Another alternate embodiment of the invention is shown generally at 70 in FIG. 7. As above, components of the PDP 70 which are similar to components shown in FIGS. 1 and 2 have the same numerical designators. Two pairs of sustaining electrodes. 71 and 72, are shown deposited upon the lower surface of the top substrate 12. The first pair of sustaining electrodes 71 includes a left sustaining electrode 73 and right sustaining electrode 74. Similarly, the second set of sustaining electrodes 72 includes a left sustaining electrode 75 and a right sustaining electrode 76. In the embodiment 70 shown in FIG. 7, the auxiliary electrodes are disposed between the pair of sustaining electrodes. Thus a single auxiliary electrode 77 is disposed between the first pair of sustaining electrodes 71 and the second pair of sustaining electrodes 72. A second auxiliary electrode 78 is shown at the left of FIG. 7 and is disposed between the first pair of sustaining electrodes 71 and the next pair of sustaining electrodes to the left in FIG. 7 (not shown). Similarly, a third auxiliary electrode 79 is shown at the right of FIG. 7 and is disposed between the second pair of sustaining electrodes 72 and the next pair of sustaining electrodes to the right in FIG. 7 (not shown).

The operation of the PDP 70 will now be explained. Adjacent pairs of sustaining electrodes are excited with AC voltages having opposite polarities. Accordingly, an initial voltage is applied to the common auxiliary electrode 77. The initial auxiliary voltage establishes two sets of starting charges. A first staring charge extends from the auxiliary electrode 77 to the left in FIG. 7 to the right sustaining electrode 74 in the first sustaining electrode pair 71, and a second starting charge extends from the auxiliary electrode 77 to the right in FIG. 7 to the left sustaining electrode 75 in the second sustaining electrode pair 72. As the AC voltage applied between the pairs of sustaining electrodes 71 and 72 is increased, a discharge is established therebetween. As described above, the starting charge established by the auxiliary electrode 77 enables establishment of the discharge between the sustaining electrode pairs 71 and 72 at a lower value than in the absence of the auxiliary electrode. As the alternating sustaining voltage passes through zero at the end of the first half of the AC voltage cycle, an initial voltage is applied to the second and third auxiliary electrodes 78 and 79 while the voltage applied to the first auxiliary electrode 77 is reduced to zero. The second and third auxiliary electrodes 78 and 79 cooperate with the adjacent sustaining electrodes 73 and 76, respectively, to establish starting charges therebetween. As the sustaining voltage continues to increase in the opposite direction, discharges are reestablished between the sustaining electrode pairs 71 and 72. The auxiliary electrodes 78 and 79 are also cooperating with sustaining electrodes (not shown) to the left of the second auxiliary electrode 78 and to the right of the third auxiliary electrode 79 to establish starting charges therebetween.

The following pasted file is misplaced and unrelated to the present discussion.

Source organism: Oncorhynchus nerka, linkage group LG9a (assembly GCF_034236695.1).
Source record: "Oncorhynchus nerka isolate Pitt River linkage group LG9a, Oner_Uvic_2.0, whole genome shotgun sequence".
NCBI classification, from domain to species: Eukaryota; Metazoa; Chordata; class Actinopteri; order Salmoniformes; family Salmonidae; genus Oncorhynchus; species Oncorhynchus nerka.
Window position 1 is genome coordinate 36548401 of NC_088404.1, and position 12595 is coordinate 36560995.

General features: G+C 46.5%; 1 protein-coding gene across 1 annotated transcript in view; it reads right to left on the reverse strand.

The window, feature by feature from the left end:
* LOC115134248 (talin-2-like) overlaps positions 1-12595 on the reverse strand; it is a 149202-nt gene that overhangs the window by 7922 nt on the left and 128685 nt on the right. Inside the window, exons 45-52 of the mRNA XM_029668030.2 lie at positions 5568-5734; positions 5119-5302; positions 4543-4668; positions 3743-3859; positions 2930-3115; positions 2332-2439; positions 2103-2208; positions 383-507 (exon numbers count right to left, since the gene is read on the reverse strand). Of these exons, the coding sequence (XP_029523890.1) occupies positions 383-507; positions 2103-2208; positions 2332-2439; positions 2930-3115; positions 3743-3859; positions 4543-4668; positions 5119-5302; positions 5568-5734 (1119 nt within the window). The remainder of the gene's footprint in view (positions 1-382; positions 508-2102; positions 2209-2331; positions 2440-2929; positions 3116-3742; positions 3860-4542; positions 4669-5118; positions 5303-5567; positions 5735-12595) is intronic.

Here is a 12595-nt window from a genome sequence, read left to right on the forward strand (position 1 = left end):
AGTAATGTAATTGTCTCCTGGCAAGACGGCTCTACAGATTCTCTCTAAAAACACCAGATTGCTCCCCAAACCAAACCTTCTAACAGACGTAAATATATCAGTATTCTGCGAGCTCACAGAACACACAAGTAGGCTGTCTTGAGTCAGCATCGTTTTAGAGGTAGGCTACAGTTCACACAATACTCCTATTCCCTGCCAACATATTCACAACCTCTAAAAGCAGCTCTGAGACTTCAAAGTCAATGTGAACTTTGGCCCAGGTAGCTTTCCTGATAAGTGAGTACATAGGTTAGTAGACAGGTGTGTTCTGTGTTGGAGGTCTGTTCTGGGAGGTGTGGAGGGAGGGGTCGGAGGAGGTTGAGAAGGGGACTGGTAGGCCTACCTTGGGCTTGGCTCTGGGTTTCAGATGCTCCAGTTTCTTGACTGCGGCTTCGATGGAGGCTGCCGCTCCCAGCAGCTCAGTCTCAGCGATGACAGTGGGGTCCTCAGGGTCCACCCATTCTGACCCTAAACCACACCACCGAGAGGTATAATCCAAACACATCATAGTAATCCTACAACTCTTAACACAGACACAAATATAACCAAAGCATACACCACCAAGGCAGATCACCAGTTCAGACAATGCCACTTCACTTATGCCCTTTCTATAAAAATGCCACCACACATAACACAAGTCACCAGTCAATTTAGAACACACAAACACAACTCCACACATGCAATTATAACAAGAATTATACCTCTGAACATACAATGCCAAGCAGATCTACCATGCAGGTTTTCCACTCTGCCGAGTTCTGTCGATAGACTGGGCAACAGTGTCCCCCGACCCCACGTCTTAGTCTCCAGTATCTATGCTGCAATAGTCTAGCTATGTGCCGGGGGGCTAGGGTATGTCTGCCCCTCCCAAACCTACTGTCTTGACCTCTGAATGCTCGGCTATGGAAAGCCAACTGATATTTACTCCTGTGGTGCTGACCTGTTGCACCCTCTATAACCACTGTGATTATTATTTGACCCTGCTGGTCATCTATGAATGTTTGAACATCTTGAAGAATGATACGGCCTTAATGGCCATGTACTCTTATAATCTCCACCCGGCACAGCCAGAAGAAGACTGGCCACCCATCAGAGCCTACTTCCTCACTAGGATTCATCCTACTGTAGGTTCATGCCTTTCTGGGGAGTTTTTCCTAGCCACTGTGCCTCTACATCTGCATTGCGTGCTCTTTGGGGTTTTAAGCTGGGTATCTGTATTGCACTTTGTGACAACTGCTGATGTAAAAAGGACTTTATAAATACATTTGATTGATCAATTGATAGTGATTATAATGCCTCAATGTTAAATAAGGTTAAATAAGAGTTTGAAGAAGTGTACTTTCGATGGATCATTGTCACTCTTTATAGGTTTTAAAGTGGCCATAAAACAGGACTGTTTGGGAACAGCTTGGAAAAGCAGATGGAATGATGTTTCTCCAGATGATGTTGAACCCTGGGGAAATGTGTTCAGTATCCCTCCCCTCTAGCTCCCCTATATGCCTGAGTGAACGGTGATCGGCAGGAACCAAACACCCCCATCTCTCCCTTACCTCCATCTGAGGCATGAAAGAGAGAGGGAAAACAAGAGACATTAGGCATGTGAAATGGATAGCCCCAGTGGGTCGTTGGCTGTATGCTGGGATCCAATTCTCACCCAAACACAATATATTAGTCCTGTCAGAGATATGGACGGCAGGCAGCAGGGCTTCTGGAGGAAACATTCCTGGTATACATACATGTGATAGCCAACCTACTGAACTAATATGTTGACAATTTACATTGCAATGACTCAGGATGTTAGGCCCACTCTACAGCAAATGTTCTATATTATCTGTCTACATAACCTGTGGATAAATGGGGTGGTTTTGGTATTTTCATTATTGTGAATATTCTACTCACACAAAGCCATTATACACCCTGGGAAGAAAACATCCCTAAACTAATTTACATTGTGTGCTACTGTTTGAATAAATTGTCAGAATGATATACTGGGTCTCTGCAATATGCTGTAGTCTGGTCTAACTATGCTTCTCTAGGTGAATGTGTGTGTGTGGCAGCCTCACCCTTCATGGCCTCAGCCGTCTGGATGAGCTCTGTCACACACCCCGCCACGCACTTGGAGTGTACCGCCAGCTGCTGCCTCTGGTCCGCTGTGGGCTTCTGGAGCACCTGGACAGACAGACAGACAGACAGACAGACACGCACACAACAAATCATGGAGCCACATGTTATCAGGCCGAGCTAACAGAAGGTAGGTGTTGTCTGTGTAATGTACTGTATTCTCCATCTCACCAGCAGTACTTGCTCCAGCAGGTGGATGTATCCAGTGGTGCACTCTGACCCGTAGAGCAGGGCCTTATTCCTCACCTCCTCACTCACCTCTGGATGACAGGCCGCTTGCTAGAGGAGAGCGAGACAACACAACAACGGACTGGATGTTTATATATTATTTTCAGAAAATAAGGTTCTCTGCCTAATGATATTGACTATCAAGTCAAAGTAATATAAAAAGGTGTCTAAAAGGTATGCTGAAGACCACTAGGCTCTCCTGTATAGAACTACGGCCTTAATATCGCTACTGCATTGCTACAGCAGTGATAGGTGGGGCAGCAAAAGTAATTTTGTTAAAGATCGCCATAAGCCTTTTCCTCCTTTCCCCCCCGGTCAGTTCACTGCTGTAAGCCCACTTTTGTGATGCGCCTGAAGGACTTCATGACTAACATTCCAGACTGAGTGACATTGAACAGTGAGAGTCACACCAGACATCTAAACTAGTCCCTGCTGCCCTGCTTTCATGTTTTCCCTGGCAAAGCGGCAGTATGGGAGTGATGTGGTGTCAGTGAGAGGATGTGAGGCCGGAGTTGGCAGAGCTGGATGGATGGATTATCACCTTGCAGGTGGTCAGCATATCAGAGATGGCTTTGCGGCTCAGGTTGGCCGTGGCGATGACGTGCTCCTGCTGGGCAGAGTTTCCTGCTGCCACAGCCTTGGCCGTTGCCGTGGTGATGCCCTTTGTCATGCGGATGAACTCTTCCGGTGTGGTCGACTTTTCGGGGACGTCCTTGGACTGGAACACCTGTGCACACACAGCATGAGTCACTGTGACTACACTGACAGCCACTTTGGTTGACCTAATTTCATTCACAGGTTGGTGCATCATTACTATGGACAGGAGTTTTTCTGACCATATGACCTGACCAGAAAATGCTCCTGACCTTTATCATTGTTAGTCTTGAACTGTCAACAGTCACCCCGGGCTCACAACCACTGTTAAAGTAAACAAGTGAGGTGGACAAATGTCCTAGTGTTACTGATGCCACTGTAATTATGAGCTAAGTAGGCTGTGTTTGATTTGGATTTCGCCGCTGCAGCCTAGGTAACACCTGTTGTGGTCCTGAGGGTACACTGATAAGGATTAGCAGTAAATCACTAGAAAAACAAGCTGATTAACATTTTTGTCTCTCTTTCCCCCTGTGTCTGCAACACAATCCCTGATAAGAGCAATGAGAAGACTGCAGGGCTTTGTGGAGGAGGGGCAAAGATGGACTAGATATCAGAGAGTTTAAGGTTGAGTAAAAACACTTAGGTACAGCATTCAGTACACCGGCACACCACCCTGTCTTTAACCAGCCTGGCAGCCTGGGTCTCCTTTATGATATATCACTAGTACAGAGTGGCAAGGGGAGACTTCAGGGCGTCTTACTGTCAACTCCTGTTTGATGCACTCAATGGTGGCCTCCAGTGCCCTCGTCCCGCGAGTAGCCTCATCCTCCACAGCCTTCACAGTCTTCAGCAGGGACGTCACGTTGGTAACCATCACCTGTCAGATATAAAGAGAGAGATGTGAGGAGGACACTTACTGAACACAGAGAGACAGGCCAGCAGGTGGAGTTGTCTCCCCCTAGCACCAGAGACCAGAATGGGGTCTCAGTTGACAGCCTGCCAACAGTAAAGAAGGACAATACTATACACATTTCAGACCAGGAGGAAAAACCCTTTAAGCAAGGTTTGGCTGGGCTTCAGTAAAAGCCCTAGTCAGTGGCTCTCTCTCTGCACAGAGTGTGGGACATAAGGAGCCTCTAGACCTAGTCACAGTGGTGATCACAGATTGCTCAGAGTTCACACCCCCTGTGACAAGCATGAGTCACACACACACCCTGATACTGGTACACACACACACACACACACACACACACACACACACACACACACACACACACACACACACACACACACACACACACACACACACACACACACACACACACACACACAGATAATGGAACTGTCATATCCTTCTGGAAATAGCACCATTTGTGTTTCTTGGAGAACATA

It has been found that there is a further advantage when the gamma of the electron emissive layer is greater over the sustaining electrode 63 relative to the gamma of the electron emissive layer over the auxiliary electrode 65. This assures that the sustaining electrode 63 functions as a cathode with respect to the sustaining electrode 65. Accordingly, the present invention contemplates an alternate embodiment of the PDP 60 which is shown generally at 80 in FIG. 8. Components of the PDP 80 which are similar to components shown for the PDP 60 have the same numerical designators. The PDP 80 includes an electron emissive layer 82 formed from two materials having different gammas. A first layer electron emissive material 84 having a first gamma is deposited over the entire surface of the charge storage film 26. A second layer of electron emissive material 86 having a second gamma is deposited over portions of the first layer 84 adjacent to the auxiliary electrodes 65, 66, 68 and 69. The second layer 86 can be formed by completely covering the first layer 84 and then etching away the portions of the second layer 86 which are adjacent to the sustaining electrodes 63, 64 and 67. In the preferred embodiment the first layer 84 is formed form a material having a gamma greater than the gamma of the second layer 86. Typically, the first layer 84 can be formed from PbO and the second layer 86 can be formed from MgO. Accordingly, the first layer 84 will fire at a lower voltage and function as the cathode described above.

An alternate embodiment of the PDP 80 is generally shown at 90 in FIG. 9, where similar components have the same numerical designators. The PDP 90 has an electron emissive layer 92 formed from a first electron emissive material 94 having a first gamma alternating with a second electron emissive material 96 having a second gamma.